Introducing Blue!

We are very excited and proud to present our new foster darling, Baby Blue! Blue is a sweet, shy girl who — like many dogs — was overwhelmed at the shelter. Even though she is gentle, loving, and sweet-as-can-be, she had been at the shelter since early April, being overlooked time and again. Maybe it’s because there are so many beautiful, adoptable pit bulls at MCHS right now, including at least three other young gray ones like Blue!

We picked Blue up the other night, and it has been smooth sailing ever since. She is quiet, housetrained, mellow, and very people-centered. Everywhere I go in the house, she follows me. She is a bit tentative and shy and doesn’t trust as readily as some dogs, so we will be working on her confidence and trust over the coming weeks. Who knows what life dealt her before she was picked up, but we hope she knows that it’s all blue skies ahead.

We can’t wait to get to know Blue better and share her inner and outer beauty with you!

45 responses

  1. Welcome, Blue!

    Aleksandra, do you find that most pit bulls are hyper/super energetic? There is a 6 year old boy that I was considering fostering, but our place is sort of small (1k sq ft) and we would need a calm, relaxed dog who doesn’t need to run around a lot (inside). Our last foster had the “zoomies” constantly and despite long walks, and while I didn’t mind, my husband definitely did! When I went to check out the 6 year old boy, he was SUPER excited to be out of his kennel and couldn’t decide what toy he wanted, wouldn’t sit still, had no interest in me. How do you guys decide what dogs to foster? What qualities do you look for in them before you make the decision?

    • Hi Lindsay,

      What a great question. I have been thinking about writing a post about selecting a dog at the shelter for fostering, and you have just inspired me to commit. I will try to do it next week! Now, let’s see if I can answer briefly here. I know this isn’t the answer you want, but it really depends on the dog– I have not found that they are all hyper or super energetic. Our pit/frenchie mix, Gonzo, was super energetic, but our others have all been relatively mellow. And I have generally found that the older they are, the calmer they become. It seems like there is one threshold at around two years old where they stop acting like completely wacko puppies, and then another around 4 or 5, where they are able to be cool enough to be truly well-behaved. It could be that this guy is more energetic than normal, but it could also be that he is bored and stressed in the kennel, or hasn’t ever had much training. He’s at a good age to be manageable and calmer but still trainable and able to absorb lots of info.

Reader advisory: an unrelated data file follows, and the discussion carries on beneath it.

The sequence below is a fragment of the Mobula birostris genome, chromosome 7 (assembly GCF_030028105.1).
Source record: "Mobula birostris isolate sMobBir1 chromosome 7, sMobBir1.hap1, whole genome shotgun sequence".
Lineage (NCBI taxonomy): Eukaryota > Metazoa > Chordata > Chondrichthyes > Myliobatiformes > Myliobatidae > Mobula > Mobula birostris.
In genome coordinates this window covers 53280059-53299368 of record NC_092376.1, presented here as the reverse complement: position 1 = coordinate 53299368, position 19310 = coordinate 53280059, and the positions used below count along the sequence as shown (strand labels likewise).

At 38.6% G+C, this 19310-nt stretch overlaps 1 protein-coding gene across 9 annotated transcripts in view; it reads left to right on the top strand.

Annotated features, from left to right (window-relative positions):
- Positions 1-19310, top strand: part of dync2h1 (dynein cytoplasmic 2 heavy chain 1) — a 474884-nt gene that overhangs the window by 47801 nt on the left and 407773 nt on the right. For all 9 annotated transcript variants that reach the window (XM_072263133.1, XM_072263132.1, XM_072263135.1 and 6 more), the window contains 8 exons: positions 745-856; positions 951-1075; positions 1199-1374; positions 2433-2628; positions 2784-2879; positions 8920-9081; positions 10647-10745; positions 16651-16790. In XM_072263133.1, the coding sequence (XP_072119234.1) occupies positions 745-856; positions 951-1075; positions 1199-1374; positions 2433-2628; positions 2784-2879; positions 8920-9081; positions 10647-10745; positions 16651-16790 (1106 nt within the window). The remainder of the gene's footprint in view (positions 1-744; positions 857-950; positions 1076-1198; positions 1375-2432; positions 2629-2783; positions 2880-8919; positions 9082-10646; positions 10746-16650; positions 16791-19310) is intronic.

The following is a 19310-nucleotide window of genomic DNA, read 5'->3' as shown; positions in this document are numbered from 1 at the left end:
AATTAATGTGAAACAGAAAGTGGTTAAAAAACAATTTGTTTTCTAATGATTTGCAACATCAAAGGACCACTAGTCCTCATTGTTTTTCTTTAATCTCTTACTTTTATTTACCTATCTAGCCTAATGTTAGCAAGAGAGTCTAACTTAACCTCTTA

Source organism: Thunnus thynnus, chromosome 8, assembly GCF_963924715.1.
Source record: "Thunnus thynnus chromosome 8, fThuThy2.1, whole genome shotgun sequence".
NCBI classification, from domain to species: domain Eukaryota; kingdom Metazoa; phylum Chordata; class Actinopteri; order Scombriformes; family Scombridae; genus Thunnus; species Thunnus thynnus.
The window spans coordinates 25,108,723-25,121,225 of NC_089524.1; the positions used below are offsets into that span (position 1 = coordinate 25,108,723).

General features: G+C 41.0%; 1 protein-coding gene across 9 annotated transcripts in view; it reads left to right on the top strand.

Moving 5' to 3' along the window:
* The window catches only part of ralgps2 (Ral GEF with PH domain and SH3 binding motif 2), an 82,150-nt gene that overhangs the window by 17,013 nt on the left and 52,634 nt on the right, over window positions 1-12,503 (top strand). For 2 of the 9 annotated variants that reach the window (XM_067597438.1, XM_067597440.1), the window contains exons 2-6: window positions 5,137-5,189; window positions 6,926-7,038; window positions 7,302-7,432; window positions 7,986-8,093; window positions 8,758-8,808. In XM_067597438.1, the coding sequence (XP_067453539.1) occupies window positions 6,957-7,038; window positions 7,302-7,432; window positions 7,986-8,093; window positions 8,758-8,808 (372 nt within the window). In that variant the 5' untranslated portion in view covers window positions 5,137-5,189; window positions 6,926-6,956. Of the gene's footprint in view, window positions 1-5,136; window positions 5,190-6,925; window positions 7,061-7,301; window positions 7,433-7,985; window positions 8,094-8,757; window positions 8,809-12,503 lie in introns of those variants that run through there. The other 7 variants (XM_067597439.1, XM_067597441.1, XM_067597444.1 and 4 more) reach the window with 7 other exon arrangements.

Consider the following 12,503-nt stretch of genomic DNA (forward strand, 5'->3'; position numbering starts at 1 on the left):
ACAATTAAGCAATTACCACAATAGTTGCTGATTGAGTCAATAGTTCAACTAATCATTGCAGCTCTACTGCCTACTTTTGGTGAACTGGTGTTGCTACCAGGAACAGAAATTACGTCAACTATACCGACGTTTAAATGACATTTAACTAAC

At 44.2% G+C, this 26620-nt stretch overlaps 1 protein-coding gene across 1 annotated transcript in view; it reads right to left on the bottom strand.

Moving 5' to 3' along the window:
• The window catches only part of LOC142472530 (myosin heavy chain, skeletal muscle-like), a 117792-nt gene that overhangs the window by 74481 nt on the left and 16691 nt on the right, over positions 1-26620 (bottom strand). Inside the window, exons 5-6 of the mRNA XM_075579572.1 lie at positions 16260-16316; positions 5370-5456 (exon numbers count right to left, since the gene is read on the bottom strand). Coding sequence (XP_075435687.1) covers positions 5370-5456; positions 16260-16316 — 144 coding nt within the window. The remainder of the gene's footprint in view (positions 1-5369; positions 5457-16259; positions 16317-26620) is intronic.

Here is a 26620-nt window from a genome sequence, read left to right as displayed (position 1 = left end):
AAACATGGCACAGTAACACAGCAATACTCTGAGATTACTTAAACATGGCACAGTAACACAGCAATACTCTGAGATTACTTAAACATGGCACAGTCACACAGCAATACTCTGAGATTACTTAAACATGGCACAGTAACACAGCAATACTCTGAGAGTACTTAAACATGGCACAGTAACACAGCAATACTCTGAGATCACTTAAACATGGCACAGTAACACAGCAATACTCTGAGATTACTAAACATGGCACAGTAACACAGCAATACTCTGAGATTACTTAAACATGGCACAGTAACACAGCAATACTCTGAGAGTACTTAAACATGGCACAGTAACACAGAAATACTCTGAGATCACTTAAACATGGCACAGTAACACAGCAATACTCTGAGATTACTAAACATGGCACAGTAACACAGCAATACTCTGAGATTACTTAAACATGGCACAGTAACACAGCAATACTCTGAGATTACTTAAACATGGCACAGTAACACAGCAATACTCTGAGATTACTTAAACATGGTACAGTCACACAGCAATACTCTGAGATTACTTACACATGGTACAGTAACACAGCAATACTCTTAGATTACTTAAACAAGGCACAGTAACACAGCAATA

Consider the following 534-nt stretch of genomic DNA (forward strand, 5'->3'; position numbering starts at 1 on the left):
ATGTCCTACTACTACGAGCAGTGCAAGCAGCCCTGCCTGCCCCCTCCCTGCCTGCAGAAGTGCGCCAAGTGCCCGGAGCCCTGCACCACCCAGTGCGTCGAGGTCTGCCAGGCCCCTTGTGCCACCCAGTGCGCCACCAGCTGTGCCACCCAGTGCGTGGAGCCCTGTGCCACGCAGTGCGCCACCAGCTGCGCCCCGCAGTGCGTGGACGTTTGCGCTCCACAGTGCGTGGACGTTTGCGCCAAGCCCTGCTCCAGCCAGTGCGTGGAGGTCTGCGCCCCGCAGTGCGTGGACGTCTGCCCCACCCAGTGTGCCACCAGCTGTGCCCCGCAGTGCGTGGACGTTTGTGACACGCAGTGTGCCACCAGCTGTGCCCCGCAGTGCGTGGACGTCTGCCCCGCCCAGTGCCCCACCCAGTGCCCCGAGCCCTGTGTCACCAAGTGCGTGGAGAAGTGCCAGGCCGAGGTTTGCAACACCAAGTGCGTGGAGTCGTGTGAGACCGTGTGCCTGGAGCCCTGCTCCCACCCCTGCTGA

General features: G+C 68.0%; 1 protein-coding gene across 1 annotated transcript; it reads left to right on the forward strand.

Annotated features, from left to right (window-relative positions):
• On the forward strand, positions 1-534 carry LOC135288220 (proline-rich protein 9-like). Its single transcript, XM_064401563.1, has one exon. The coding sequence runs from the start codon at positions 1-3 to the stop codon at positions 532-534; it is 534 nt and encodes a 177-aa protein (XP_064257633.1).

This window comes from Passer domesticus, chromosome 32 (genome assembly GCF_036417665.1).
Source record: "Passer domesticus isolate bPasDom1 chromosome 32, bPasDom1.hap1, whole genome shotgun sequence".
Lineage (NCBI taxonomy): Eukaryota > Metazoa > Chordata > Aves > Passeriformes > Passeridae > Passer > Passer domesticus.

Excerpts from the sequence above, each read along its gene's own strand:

When you’re evaluating a dog in the shelter environment, it’s hard to get a real sense of what they’re like. Any dog who is cooped up all day long and only let out for some interaction for a few minutes a couple of times a day is going to act crazy– that is, unless s/he is very frightened or has succumbed to depression. Does your local shelter have fenced-in areas where you can let the dog off leash and just let him do his thing for a while? I would try to spend at least 10-15 minutes with the dog, not requiring anything, just watching. Does he calm down eventually? Does he seem to pay you any attention? After some time, does he respond to your voice or your attempts to get his attention? Does he take treats from you?

      For people who are new at this, I think it’s good to take several dogs out in a row, just to give yourself a sense of relative energy and personality. Does the 6-year-old chill out sooner than some of the younger ones? Does he seem more or less confident? More or less interactive? It’s hard to decide even based on this. For example, a dog who hasn’t had much positive interaction may not be super eager to come over and climb into your lap, but if he doesn’t seem aggressive, he could probably learn.